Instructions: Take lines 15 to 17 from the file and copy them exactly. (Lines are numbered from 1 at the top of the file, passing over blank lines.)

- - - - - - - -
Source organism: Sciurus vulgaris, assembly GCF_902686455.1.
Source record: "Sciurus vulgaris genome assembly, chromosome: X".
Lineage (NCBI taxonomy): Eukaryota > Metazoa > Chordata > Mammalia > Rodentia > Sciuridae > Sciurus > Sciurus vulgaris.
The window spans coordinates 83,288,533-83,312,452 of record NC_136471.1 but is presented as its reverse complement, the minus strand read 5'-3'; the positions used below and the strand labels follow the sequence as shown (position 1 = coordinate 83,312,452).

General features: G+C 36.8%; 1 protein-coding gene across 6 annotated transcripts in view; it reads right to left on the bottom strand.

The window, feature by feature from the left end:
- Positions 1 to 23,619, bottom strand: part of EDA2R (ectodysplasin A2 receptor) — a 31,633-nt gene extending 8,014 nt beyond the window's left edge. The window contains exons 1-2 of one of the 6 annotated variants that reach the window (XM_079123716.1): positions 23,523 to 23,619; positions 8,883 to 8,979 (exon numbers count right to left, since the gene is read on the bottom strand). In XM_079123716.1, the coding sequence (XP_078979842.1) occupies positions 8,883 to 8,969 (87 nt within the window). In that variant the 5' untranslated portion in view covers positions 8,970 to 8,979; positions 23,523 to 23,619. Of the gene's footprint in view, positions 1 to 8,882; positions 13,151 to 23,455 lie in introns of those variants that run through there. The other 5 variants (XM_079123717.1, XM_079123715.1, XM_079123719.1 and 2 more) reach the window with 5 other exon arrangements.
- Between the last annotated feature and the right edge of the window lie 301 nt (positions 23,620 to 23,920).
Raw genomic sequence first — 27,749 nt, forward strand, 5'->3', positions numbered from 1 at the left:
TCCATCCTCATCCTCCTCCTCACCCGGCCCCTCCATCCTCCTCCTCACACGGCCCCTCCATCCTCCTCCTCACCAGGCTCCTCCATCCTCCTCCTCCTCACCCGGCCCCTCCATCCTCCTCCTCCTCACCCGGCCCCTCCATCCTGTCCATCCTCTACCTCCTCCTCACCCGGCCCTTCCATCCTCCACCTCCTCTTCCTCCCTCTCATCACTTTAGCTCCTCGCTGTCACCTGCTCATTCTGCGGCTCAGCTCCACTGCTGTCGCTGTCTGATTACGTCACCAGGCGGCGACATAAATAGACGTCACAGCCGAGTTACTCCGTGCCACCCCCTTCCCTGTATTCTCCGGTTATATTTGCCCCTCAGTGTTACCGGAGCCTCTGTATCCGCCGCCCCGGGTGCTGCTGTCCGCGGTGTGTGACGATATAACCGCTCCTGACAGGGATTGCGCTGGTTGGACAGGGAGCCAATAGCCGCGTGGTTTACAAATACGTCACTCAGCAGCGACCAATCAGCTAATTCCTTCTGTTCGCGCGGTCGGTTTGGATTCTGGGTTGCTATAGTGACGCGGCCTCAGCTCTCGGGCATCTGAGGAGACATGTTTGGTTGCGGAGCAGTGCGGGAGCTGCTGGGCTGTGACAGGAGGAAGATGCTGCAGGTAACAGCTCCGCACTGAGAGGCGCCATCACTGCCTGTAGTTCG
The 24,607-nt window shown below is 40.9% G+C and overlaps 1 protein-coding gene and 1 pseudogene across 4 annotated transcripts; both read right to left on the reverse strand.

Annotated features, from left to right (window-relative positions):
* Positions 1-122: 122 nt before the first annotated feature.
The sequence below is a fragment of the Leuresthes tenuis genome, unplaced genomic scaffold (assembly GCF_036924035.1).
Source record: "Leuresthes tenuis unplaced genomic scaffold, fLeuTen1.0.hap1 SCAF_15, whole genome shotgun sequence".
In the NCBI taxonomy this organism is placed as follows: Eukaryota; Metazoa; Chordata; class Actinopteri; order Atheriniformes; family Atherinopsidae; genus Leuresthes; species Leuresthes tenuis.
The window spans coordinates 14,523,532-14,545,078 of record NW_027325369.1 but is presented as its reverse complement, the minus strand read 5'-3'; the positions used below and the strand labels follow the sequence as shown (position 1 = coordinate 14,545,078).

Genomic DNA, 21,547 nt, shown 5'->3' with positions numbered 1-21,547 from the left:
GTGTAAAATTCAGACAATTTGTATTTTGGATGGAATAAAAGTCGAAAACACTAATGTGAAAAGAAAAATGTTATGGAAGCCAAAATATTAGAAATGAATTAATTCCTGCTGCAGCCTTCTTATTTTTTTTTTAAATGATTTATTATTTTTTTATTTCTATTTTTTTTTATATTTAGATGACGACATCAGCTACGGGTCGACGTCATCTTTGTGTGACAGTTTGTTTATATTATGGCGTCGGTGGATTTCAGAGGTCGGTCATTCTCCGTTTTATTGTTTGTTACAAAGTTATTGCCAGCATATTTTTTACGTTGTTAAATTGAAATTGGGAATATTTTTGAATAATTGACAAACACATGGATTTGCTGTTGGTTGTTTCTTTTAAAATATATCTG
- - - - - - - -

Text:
Source record: "Leuresthes tenuis unplaced genomic scaffold, fLeuTen1.0.hap1 SCAF_15, whole genome shotgun sequence".
In the NCBI taxonomy this organism is placed as follows: Eukaryota; Metazoa; Chordata; class Actinopteri; order Atheriniformes; family Atherinopsidae; genus Leuresthes; species Leuresthes tenuis.
The window spans coordinates 14,523,532-14,545,078 of record NW_027325369.1 but is presented as its reverse complement, the minus strand read 5'-3'; the positions used below and the strand labels follow the sequence as shown (position 1 = coordinate 14,545,078).